Not a cow and not a pony! They will make a poopy mess and tear up the lawn. I'd go with sheep or goats for that type of installation. Goats are browsers though, like deer, and will only eat the grass as a last resort since it isn't what they're made to eat. Sheep might be your best bet...but those are one of the few things I don't have so can't tell you with certainty on that. Perhaps a milk goat or two for fresh dairy and cheese making and a few sheep.

val anderson
4/11/2012 8:07:27 PM

I still live in a rural town close to shopping, but.... i can survive without power, heat my home without electricity, and ill be ok if a storm takes everything out for up to a month... my patio garden can feed at least 4 families. i shop online instead of stores and shopp once a month. I dont think i can say im there yet, i still want the land away from it all...

eli silverman
4/11/2012 7:07:30 PM

My wife and I are on-line shopping, for fertile chicken eggs. Our normal "dress code" at the farm is jeans and the requisite pooped-on jacket. We ask our guests if they are bringing rubber boots, or they can borrow ours, since we have at least 1 in every size for guests. We hug our sheep. Everything we own with a motor has a trailer hitch. Business meetings consist of a debate between more sheep, upgrades on self-sufficiency, and where the best feed is.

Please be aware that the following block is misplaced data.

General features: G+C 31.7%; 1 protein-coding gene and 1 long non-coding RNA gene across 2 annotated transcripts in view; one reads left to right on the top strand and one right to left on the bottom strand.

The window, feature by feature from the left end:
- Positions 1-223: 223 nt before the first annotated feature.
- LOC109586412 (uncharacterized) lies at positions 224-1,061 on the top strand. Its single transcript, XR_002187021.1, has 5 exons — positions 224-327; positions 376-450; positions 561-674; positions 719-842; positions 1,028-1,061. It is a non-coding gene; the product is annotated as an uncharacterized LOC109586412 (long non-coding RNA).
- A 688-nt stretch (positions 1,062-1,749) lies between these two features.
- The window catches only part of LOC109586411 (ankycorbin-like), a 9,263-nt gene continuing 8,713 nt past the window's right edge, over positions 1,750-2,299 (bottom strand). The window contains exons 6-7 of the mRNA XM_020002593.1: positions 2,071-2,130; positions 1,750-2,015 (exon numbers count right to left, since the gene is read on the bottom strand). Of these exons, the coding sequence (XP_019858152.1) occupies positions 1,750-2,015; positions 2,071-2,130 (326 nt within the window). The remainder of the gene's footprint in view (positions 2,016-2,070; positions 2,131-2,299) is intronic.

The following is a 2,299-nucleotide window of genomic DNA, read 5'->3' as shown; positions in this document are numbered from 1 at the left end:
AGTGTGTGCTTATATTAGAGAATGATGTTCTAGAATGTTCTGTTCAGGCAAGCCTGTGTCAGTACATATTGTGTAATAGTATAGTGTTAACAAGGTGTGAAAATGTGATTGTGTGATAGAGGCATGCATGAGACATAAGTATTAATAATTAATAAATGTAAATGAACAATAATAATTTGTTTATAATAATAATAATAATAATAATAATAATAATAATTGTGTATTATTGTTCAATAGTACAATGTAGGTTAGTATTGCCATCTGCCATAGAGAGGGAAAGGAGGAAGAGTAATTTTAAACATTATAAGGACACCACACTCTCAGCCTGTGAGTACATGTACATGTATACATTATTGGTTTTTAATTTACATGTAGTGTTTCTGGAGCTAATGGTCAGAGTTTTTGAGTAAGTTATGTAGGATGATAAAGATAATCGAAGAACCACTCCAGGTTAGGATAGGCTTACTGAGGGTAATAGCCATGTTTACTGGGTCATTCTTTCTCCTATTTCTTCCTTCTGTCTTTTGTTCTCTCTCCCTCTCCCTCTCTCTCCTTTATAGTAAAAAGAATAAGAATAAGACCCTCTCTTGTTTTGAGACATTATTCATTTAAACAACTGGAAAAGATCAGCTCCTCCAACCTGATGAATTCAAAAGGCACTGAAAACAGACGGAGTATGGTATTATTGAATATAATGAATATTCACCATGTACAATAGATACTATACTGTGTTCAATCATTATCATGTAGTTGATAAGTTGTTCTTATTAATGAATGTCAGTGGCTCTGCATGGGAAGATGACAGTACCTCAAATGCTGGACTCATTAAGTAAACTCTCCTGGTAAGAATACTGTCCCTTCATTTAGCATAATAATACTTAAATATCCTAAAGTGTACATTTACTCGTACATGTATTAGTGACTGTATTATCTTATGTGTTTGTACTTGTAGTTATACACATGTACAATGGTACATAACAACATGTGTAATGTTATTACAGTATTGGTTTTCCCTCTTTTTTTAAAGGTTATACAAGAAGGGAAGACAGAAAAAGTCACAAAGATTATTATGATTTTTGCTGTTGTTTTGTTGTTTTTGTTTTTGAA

irene garner
4/11/2012 7:01:55 PM

I'm not totally there yet (did have a chicken and loved the eggs) but my front yard is pretty much herbs and some veggies, make my own soap and use it for laundry and dishes, almost near tears when I can't get to the farmer's market and haven't been to the mall.

dee shear
4/11/2012 6:30:23 PM

Goats are good at eating poison ivy and trimming trees and bushes. Sheep eat grass and so do cows. I don't know about alpaca except you can shave them like sheep and make a ton of money selling their hair. You can make cheese and soap with the goat milk or sheep milk. You can also eat them.